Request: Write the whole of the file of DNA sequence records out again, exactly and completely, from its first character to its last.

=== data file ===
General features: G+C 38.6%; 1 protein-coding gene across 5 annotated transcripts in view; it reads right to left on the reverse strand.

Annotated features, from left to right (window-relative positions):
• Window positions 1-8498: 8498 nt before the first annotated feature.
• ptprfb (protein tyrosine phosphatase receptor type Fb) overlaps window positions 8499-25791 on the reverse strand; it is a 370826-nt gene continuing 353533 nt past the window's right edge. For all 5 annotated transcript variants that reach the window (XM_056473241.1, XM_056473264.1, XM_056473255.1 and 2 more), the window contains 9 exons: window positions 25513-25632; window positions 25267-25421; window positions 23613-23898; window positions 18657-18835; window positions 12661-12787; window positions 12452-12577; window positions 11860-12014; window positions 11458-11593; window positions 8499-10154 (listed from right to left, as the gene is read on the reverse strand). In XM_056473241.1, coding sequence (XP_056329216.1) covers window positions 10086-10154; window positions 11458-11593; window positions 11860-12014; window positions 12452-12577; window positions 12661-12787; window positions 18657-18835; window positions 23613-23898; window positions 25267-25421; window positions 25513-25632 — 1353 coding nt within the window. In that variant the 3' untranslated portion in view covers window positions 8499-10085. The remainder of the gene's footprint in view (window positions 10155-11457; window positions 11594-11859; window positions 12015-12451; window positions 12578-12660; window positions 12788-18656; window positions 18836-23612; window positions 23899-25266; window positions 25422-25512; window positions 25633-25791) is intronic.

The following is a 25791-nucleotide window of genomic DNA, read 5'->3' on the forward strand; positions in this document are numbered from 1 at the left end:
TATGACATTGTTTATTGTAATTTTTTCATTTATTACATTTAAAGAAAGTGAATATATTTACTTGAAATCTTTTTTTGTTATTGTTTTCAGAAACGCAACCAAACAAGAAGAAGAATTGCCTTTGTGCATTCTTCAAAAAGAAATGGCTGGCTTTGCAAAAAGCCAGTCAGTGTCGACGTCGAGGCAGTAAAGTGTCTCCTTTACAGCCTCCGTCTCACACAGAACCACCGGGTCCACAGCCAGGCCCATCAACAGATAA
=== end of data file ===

General features: G+C 38.6%; 1 protein-coding gene across 5 annotated transcripts in view; it reads right to left on the reverse strand.

Annotated features, from left to right (window-relative positions):
• Window positions 1-8498: 8498 nt before the first annotated feature.
• ptprfb (protein tyrosine phosphatase receptor type Fb) overlaps window positions 8499-25791 on the reverse strand; it is a 370826-nt gene continuing 353533 nt past the window's right edge. For all 5 annotated transcript variants that reach the window (XM_056473241.1, XM_056473264.1, XM_056473255.1 and 2 more), the window contains 9 exons: window positions 25513-25632; window positions 25267-25421; window positions 23613-23898; window positions 18657-18835; window positions 12661-12787; window positions 12452-12577; window positions 11860-12014; window positions 11458-11593; window positions 8499-10154 (listed from right to left, as the gene is read on the reverse strand). In XM_056473241.1, coding sequence (XP_056329216.1) covers window positions 10086-10154; window positions 11458-11593; window positions 11860-12014; window positions 12452-12577; window positions 12661-12787; window positions 18657-18835; window positions 23613-23898; window positions 25267-25421; window positions 25513-25632 — 1353 coding nt within the window. In that variant the 3' untranslated portion in view covers window positions 8499-10085. The remainder of the gene's footprint in view (window positions 10155-11457; window positions 11594-11859; window positions 12015-12451; window positions 12578-12660; window positions 12788-18656; window positions 18836-23612; window positions 23899-25266; window positions 25422-25512; window positions 25633-25791) is intronic.

The following is a 25791-nucleotide window of genomic DNA, read 5'->3' on the forward strand; positions in this document are numbered from 1 at the left end:
TATGACATTGTTTATTGTAATTTTTTCATTTATTACATTTAAAGAAAGTGAATATATTTACTTGAAATCTTTTTTTGTTATTGTTTTCAGAAACGCAACCAAACAAGAAGAAGAATTGCCTTTGTGCATTCTTCAAAAAGAAATGGCTGGCTTTGCAAAAAGCCAGTCAGTGTCGACGTCGAGGCAGTAAAGTGTCTCCTTTACAGCCTCCGTCTCACACAGAACCACCGGGTCCACAGCCAGGCCCATCAACAGATAA